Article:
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Are internet comments controlling your thoughts?

Posted by Rachel Cook on April 22, 2016 • ... comments

 Whenever there’s an earthquake here in California, internet junkies flock to Reddit to see what TheEarthquakeGuy has to say. Seemingly at the moment of any seismic disruption, TheEarthquakeGuy jumps online and dishes out all the relevant earthquake facts. From epicenter to magnitude to ground motion change, people have questions, and TheEarthquakeGuy has answers.

But when it comes down to it, we don’t know much about TheEarthquakeGuy at all. To most of us, he’s an anonymous internet commenter, with no verifiable credentials; we don’t know his real name, what he does for a living, or what makes him more qualified than the rest of us to serve as Reddit’s resident earthquake expert. Still, we continue to trust, and even seek out, the information he shares online.

In this era of the open and diverse Internet, we’ve come to rely on strangers for almost every kind of decision we make. From Yelp reviews, to Zappos ratings, to Lonely Planet message boards, anonymous contributors across the web help us navigate daily life.

And now, a new study suggests, internet strangers aren’t just influencing what we do, they’re actually shaping how we think.

comments_section_controlling_your_thoughts.jpg

Under the influence

This month, researchers at Québec-Université Laval published their findings on how internet comments influence readers’ opinions. To understand how influential internet comments can be, researchers divided participants into three groups. Participants were asked to read the same article about the contentious topic of home birth, followed by a different set of comments. Group one saw only comments praising home birth, group two saw only comments criticizing home birth, and group three saw no comments at all.

Not surprisingly, the results showed that the comments did in fact change readers’ perceptions of the same article. Readers in the first group were more likely to have a positive view of home birth, while readers in the second group had more unfavorable opinions, and readers in the last group fell somewhere in the middle.

No comment.

The study’s conclusion is clear: comments play a powerful role in shaping reader opinions. That means even if a news article is impartial, commenter opinions can shift the tone and influence readers in a way that was never intended by the author.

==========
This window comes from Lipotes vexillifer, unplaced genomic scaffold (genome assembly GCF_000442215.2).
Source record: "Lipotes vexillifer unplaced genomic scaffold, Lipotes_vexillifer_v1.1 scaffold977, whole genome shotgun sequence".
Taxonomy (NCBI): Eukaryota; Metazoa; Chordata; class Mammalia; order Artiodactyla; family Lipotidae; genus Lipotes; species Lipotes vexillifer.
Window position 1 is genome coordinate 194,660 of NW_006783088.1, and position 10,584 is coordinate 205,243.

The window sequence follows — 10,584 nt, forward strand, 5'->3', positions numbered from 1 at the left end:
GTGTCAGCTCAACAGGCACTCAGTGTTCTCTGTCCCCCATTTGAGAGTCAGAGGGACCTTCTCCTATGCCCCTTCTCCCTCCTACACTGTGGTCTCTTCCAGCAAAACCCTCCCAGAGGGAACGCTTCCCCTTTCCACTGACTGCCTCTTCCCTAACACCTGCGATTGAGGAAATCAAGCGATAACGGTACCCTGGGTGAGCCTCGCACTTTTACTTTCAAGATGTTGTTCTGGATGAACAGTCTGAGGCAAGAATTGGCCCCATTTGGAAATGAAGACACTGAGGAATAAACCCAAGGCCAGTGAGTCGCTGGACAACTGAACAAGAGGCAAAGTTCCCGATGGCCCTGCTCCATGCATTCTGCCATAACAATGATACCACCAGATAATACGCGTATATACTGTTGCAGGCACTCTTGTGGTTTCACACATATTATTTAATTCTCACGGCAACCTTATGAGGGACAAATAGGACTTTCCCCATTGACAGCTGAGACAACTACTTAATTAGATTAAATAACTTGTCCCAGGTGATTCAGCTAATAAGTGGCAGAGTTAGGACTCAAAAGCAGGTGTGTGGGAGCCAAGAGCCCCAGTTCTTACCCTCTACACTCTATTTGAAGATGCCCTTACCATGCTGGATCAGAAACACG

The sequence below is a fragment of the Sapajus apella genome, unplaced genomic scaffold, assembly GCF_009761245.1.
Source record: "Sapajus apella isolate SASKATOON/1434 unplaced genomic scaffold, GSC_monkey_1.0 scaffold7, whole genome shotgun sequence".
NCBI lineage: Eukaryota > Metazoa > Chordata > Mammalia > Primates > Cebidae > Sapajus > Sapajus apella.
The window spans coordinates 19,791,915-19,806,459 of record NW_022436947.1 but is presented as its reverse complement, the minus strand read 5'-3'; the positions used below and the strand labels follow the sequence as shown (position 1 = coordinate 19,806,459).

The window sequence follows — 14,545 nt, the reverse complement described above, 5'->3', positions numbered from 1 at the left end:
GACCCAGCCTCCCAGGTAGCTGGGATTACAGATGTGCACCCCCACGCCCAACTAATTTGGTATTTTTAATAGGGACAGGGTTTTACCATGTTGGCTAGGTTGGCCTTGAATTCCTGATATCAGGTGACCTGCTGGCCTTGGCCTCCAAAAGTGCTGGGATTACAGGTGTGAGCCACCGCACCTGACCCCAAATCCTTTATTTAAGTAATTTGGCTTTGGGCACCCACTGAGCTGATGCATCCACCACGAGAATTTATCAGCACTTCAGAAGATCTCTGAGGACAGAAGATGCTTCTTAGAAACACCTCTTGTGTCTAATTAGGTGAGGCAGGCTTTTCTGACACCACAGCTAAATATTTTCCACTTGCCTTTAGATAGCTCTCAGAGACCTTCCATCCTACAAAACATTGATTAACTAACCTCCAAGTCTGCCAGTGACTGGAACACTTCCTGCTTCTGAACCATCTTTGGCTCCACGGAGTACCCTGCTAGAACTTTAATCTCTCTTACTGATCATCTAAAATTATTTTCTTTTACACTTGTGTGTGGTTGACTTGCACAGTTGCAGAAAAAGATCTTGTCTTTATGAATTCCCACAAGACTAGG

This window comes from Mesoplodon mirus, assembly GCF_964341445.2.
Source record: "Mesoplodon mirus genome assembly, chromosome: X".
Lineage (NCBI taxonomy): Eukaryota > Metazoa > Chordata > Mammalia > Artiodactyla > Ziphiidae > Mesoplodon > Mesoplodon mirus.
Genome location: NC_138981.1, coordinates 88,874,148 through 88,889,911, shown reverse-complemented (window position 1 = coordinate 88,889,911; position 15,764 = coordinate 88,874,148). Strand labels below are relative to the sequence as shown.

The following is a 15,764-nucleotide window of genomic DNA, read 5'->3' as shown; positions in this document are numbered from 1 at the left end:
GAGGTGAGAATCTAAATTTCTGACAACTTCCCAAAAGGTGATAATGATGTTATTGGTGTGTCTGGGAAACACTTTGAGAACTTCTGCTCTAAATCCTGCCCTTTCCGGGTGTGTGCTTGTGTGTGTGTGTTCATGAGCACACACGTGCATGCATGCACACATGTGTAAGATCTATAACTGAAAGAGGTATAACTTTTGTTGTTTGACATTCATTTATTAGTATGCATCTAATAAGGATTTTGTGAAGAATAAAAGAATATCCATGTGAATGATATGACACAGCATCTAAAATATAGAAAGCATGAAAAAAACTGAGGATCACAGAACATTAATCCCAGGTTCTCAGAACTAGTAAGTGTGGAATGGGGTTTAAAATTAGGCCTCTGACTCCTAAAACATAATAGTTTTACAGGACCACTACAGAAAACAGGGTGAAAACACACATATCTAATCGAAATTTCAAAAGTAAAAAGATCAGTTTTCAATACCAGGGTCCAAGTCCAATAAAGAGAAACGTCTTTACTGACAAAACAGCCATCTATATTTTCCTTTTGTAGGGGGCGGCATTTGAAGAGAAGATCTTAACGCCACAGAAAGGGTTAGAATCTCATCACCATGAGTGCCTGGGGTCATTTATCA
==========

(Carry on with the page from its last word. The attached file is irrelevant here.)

While the repercussions of the comments may seem harmless for travel tips and restaurant recommendations, that might not be the case when it comes to more serious decisions in life. Commenters across the web dole out financial advice, medical counseling, and relationship tips.

Still, researchers were quick to point out that while readers are influenced by comments from their peers, removing the comment section altogether isn’t a viable solution. “This doesn't mean we should shut down comment sections or attempt to suppress personal stories,” noted Holly Witteman, the study’s lead researcher. “If sites fail to host such discussions, they are likely to simply happen elsewhere.”

As the study suggests, the issue isn’t just that biased comments exist. The issue is that, as readers, we don’t write them off as hyperbole. Instead, we internalize their messages and actually change our actions and opinions to align with the beliefs of our peers—even when those beliefs are clearly one-sided.

What’s a publisher to do?

If news sites want to showcase diverse opinions without letting commenters run the conversation, researchers say it’s up to the publishers to get involved. “In some cases, it may even be reasonable to allow for expressions of unconventional ideas, accompanied by respectful responses clarifying the facts,” explains Witteman. “That's why we recommended in our paper that health websites with social media features have a budget for a social media community manager and for content experts like healthcare professionals or medical librarians who can explain the nuances of evidence and answer questions raised by readers."

The solution, according to the researchers, is for publishers to actively participate in discussions and chime in when readers give unsound advice based on misinformation. Researchers believe that when paired with the right moderation strategy, internet comments can actually provide new insight that readers might not otherwise have access to.

Playing the blame game

Readers everywhere can benefit from the diverse opinions available on the open web. Through internet comments, we can tap into the personal experiences of strangers and the industry expertise of people like TheEarthquakeGuy, which ultimately helps us make more informed decisions.

Still, while publishers recognize the value of this information, they might not be aware of the unintended effects on their readers, who aren’t always reading comments with a critical eye. Researchers agree that comments add value and perspective to online content, however, the question of who is responsible for these comments is still up for debate.

What’s your take? Is it the reader’s responsibility to take internet comments with a grain of salt, or is the onus on the publisher to apply their own journalistic standards to the comment section?

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